Nikola
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Despite BEV fires, Nikola on 'path to profitability' in 2025, CEO says

Sept. 14, 2023
While Nikola recalled 209 Tre BEVs due to several battery pack fires, the hydrogen side of the business has new Nikola CEO Steve Girsky optimistic for the beleaguered zero-emission OEM's future.

It’s not ideal six weeks into the job to be explaining why your only commercially available truck keeps catching on fire, but that was the position Nikola’s president and CEO, Steve Girsky, was in on Sept. 14.

Girsky, a longtime General Motors executive who spent the last three years as Nikola’s chairman of the board, held a virtual investors’ call to provide more details into the production of the hydrogen-powered Tre Fuel Cell Electric Vehicle (FCEV) and plans to create a “hydrogen highway,” and the more pressing matter of why several of the Class 8 Nikola Tre battery’ electric vehicles’ battery packs have experienced thermal incidents, and how the company plans to move forward. Sales and production of the BEV have paused and all 209 units have been recalled.

“It's a setback,” Girsky said of the fires, with the two most recent happening at Nikola facilities last week, “but we're in it for the long haul. We proved the skeptics wrong, who said we couldn't engineer a truck, couldn't build a truck, and couldn't sell a truck. And we're not planning on stopping anytime soon.”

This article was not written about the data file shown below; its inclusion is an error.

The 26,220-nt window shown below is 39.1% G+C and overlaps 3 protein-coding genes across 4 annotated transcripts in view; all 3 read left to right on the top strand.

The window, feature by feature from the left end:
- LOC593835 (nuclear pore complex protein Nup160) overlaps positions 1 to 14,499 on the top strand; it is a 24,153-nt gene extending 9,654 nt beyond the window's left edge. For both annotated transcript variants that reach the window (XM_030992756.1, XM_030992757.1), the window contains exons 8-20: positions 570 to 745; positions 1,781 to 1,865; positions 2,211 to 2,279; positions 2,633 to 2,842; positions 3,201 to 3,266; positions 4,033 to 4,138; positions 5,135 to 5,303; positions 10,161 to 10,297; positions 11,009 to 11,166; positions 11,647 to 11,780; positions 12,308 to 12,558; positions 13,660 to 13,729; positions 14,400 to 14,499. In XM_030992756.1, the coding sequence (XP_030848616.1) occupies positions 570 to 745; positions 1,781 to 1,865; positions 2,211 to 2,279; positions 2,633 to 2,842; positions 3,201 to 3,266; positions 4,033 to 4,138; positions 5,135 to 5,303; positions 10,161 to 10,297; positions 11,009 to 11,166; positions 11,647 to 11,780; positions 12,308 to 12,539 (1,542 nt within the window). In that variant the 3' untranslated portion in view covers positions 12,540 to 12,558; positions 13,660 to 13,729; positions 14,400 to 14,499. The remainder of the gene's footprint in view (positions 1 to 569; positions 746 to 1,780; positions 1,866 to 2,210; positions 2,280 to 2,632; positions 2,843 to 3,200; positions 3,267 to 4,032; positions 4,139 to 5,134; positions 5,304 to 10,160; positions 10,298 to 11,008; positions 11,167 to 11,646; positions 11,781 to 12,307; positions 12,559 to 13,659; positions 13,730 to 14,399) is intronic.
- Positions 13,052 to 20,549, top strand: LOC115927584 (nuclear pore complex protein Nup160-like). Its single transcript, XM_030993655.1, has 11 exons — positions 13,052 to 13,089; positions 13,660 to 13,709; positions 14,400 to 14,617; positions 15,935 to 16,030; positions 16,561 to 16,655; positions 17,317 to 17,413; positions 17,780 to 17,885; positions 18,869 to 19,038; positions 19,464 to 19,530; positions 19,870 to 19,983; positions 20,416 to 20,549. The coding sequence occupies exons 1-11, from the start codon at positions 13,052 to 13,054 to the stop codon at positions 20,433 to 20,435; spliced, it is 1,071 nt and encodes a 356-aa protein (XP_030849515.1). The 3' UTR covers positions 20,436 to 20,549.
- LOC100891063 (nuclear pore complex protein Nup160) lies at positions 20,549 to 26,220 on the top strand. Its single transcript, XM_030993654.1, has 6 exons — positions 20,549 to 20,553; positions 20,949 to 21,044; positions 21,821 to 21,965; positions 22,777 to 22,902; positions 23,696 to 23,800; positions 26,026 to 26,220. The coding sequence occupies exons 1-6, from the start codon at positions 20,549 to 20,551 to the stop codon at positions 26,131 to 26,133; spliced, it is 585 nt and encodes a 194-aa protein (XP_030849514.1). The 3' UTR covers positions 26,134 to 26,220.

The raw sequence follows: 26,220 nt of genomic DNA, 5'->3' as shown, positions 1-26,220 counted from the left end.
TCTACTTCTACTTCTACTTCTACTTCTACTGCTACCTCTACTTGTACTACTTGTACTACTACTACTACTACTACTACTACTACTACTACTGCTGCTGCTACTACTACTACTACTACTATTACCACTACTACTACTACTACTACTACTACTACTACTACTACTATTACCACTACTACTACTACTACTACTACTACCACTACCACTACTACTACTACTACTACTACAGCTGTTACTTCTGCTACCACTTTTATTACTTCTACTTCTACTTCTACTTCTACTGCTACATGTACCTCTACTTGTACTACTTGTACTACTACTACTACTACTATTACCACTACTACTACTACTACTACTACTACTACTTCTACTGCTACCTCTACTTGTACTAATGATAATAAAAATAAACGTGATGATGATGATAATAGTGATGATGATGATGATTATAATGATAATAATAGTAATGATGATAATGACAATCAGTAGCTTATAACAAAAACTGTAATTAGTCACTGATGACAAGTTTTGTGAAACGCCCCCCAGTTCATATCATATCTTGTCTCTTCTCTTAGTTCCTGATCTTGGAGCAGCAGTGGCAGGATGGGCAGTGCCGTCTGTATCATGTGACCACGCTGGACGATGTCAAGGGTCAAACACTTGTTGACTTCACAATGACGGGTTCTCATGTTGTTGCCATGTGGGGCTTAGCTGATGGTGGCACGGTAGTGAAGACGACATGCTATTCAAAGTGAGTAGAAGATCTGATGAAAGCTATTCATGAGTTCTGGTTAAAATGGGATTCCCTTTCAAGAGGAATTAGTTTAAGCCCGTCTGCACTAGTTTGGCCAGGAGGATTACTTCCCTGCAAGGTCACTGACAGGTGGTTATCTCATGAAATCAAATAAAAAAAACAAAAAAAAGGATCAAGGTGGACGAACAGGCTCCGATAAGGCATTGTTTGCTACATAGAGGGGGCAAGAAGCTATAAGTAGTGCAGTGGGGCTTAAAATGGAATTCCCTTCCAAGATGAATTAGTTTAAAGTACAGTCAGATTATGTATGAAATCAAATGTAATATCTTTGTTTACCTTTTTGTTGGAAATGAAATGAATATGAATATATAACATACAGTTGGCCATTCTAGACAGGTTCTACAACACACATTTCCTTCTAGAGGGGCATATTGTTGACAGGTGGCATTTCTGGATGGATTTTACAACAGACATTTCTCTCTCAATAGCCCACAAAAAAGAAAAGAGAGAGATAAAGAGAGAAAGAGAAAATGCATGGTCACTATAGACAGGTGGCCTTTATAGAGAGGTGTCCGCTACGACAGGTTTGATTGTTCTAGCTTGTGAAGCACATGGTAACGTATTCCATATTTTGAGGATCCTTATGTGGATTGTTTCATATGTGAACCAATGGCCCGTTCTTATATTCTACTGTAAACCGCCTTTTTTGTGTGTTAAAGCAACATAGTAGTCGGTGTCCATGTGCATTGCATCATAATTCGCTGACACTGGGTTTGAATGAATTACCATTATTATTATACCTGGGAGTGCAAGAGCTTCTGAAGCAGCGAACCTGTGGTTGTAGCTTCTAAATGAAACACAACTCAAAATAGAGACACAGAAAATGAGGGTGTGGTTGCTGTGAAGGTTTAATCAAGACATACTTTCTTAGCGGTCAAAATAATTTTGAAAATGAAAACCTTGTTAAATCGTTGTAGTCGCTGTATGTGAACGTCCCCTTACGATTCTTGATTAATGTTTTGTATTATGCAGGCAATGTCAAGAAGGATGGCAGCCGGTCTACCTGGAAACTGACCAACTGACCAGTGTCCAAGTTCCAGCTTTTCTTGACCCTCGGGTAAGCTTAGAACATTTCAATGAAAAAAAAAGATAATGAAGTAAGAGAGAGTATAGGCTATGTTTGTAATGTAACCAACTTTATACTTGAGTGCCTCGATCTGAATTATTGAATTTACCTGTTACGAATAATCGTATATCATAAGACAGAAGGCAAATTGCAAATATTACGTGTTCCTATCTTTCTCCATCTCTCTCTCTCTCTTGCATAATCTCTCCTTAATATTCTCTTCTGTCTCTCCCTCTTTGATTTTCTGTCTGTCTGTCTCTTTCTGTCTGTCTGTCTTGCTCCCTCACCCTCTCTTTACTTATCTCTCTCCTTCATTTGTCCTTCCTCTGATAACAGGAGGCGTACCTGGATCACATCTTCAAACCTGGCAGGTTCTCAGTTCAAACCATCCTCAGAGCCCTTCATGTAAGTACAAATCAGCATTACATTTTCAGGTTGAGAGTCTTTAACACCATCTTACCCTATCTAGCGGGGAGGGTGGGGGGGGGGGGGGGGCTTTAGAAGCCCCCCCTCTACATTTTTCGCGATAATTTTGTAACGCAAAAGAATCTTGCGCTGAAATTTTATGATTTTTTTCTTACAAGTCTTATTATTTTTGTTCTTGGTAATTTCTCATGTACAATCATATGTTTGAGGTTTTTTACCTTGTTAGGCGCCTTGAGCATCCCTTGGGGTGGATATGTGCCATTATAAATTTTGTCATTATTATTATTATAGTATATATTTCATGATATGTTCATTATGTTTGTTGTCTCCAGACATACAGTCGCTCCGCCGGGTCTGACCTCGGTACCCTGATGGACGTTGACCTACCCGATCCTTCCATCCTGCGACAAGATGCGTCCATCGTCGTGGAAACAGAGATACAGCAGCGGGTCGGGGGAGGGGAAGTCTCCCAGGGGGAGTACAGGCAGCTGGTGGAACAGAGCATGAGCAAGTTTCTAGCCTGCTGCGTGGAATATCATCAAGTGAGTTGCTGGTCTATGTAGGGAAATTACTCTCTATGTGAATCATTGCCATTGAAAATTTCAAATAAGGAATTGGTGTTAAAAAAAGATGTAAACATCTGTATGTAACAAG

Girsky also said Nikola “recently raised $125 million and have improved our cash position through reduced cash burn, which we believe will give us the capital to get through the fuel cell launch and well into next year.”

He added that the company “has adequate liquidity to fund our near-term business plan and continue towards our path to profitability by the end of 2025.”

Read more: Nikola’s best week ever?

That would be a comeback story for the ages considering the current position. The stock (NASDAQ: NKLA), now at $0.87 (as of morning of Sept. 14) has halved since Girsky took over for Michael Lohscheller, who abruptly left for Europe to address “family health matters.” Shortly after the FCEV went into production, the stock hit $3.40. After the company went public in June 2020, it briefly flirted with $66/share. That was before a disastrous string of events that led to the company’s founder and CEO Trevor Milton being found guilty of wire fraud in federal court.

Girsky noted the company is “certainly not alone when it comes to the challenges faced with the battery technology,” but none have ever been compared to fake blood testing company Theranos. The difference is that Theranos never ended up producing a viable product, while the Tre FCEV is up and running.

According to Girsky, last week the Gamma version of the FCEV hit 900 miles driven in a day. And this week, Biagi Brothers began a customer demo in Ontario, California, using one of Nikola’s mobile hydrogen fueling sites. Nikola expects to have nine mobile fueling sites along Interstates 5 and 10 in California.

Customers approved for California Air Resource Board’s Small e-Fleet program can receive up to a $360,000 voucher to purchase a Tre FCEV, or $240,000 for a Tre BEV (once it becomes available again).